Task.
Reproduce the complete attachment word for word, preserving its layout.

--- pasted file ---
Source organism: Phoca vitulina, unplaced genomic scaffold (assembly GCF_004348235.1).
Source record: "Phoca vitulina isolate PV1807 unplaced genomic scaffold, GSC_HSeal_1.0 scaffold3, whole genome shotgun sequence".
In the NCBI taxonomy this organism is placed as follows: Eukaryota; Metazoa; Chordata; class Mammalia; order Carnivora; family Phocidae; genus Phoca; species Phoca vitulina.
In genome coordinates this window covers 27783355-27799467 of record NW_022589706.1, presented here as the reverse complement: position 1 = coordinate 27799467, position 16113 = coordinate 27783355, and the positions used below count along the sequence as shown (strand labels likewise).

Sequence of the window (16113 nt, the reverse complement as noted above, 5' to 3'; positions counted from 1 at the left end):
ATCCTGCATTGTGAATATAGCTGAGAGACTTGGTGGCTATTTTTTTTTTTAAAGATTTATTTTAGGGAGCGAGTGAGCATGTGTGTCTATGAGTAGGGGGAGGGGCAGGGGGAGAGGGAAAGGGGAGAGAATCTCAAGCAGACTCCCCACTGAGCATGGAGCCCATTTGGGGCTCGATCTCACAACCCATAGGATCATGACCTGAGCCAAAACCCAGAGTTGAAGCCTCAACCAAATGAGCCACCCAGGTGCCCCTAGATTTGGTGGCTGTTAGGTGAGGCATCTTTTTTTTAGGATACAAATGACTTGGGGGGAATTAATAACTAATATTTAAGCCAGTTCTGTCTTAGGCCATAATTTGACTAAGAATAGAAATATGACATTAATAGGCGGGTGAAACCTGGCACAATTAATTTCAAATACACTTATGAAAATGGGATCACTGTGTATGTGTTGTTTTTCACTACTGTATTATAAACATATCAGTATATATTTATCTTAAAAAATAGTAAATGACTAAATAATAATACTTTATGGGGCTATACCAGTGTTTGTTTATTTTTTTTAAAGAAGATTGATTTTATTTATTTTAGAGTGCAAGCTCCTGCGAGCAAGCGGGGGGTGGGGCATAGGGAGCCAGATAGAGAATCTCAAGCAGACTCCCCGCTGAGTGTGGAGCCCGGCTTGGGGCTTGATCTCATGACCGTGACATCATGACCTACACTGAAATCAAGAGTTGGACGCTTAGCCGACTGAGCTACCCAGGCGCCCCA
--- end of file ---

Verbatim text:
Source organism: Phoca vitulina, unplaced genomic scaffold (assembly GCF_004348235.1).
Source record: "Phoca vitulina isolate PV1807 unplaced genomic scaffold, GSC_HSeal_1.0 scaffold3, whole genome shotgun sequence".
In the NCBI taxonomy this organism is placed as follows: Eukaryota; Metazoa; Chordata; class Mammalia; order Carnivora; family Phocidae; genus Phoca; species Phoca vitulina.
In genome coordinates this window covers 27783355-27799467 of record NW_022589706.1, presented here as the reverse complement: position 1 = coordinate 27799467, position 16113 = coordinate 27783355, and the positions used below count along the sequence as shown (strand labels likewise).

Sequence of the window (16113 nt, the reverse complement as noted above, 5' to 3'; positions counted from 1 at the left end):
ATCCTGCATTGTGAATATAGCTGAGAGACTTGGTGGCTATTTTTTTTTTTAAAGATTTATTTTAGGGAGCGAGTGAGCATGTGTGTCTATGAGTAGGGGGAGGGGCAGGGGGAGAGGGAAAGGGGAGAGAATCTCAAGCAGACTCCCCACTGAGCATGGAGCCCATTTGGGGCTCGATCTCACAACCCATAGGATCATGACCTGAGCCAAAACCCAGAGTTGAAGCCTCAACCAAATGAGCCACCCAGGTGCCCCTAGATTTGGTGGCTGTTAGGTGAGGCATCTTTTTTTTAGGATACAAATGACTTGGGGGGAATTAATAACTAATATTTAAGCCAGTTCTGTCTTAGGCCATAATTTGACTAAGAATAGAAATATGACATTAATAGGCGGGTGAAACCTGGCACAATTAATTTCAAATACACTTATGAAAATGGGATCACTGTGTATGTGTTGTTTTTCACTACTGTATTATAAACATATCAGTATATATTTATCTTAAAAAATAGTAAATGACTAAATAATAATACTTTATGGGGCTATACCAGTGTTTGTTTATTTTTTTTAAAGAAGATTGATTTTATTTATTTTAGAGTGCAAGCTCCTGCGAGCAAGCGGGGGGTGGGGCATAGGGAGCCAGATAGAGAATCTCAAGCAGACTCCCCGCTGAGTGTGGAGCCCGGCTTGGGGCTTGATCTCATGACCGTGACATCATGACCTACACTGAAATCAAGAGTTGGACGCTTAGCCGACTGAGCTACCCAGGCGCCCCA